Psalm 45.11

I’m talking about the beauty of creation, the beauty that illuminates a person from the inside out, the greatest masterpiece he’s ever creation (you and me) and the beauty that can stem from the ashes of a lost life…the only beauty God supplies.

ColoradoHave you ever watched the sun set or rise, stood at the base of mountain or walked through a state park during the peak colors of autumn? I have and am still left in awe and wonder at the memory (or even the site since the latter is still fresh in my mind…just look to the right).

All of those things are reminders that “the heavens declare the glory of God; the skies proclaim the work of his hands” (Psalm 19.1). God is a great artist; there is no question about it.

But God’s greatest masterpiece isn’t some of the sunsets you may have had the privilege of seeing orFall Beauty the Rockies (as spectacular as they are), or the islands of Hawaii and Tahiti (as gorgeous and beautiful as they can be).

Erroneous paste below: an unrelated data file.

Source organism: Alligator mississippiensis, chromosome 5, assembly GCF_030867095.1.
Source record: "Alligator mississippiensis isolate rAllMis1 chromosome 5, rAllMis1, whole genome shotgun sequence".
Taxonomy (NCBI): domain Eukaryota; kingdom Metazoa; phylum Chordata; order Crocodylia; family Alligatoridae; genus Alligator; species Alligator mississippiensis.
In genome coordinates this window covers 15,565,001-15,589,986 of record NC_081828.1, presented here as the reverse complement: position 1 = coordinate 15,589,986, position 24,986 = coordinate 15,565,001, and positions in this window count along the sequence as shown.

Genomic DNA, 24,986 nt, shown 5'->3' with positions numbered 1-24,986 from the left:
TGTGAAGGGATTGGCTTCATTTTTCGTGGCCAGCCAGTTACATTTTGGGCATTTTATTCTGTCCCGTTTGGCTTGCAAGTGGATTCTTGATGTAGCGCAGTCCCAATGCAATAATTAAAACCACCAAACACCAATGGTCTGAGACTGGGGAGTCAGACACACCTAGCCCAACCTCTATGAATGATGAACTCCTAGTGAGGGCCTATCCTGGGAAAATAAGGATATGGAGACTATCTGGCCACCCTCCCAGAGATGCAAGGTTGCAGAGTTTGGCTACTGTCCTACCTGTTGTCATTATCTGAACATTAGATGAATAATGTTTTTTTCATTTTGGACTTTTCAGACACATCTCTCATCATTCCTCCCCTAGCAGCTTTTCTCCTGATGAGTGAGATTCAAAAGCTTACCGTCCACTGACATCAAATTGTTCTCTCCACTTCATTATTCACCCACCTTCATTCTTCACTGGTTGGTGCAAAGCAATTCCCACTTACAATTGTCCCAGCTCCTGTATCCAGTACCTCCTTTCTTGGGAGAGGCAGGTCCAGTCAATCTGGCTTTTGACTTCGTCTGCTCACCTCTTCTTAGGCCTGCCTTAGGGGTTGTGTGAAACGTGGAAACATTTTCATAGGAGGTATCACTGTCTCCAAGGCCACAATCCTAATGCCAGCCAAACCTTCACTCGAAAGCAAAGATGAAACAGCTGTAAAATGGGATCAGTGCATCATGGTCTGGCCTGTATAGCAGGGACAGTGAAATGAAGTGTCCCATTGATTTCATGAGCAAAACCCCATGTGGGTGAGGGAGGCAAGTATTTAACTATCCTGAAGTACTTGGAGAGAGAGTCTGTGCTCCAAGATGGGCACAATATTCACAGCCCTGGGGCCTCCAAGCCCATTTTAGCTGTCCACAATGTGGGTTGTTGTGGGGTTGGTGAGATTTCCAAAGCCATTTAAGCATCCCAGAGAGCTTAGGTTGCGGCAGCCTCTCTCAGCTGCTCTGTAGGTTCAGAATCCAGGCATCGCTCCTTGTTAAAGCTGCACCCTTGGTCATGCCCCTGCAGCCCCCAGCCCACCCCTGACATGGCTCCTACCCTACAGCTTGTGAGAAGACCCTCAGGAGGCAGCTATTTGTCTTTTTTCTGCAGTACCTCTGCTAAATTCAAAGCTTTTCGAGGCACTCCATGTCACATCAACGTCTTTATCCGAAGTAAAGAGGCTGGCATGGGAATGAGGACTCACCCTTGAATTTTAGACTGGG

God’s greatest masterpiece of all creation is you. It’s me. Humanity is God’s greatest masterpiece.

For we are God’s handiwork, created in Christ Jesus do good works, which God prepared in advance for us to do. Ephesians 2.10

The word “handiwork” could be translated “we are His work of art.” We are his poem; God’s masterpiece.

Man is God’s greatest creation. Man is his crowning masterpiece.

Psalm 139 declares this:

For you created my inmost being;
you knit me together in my mother’s womb.
I praise you because I am fearfully and wonderfully made;
your works are wonderful,
I know that full well. (vs. 13.14)

And God has a plan for his beautiful creation:

“Before I formed you in the womb I knew you, before you were born I set you apart…” Jeremiah 1.5

Your beauty should not come from outward adornment, such as elaborate hairstyles and the wearing of gold jewelry or fine clothes. Rather, it should be that of your inner self, the unfading beauty of a gentle and quiet spirit, which is of great worth in God’s sight. 1 Peter3.3-4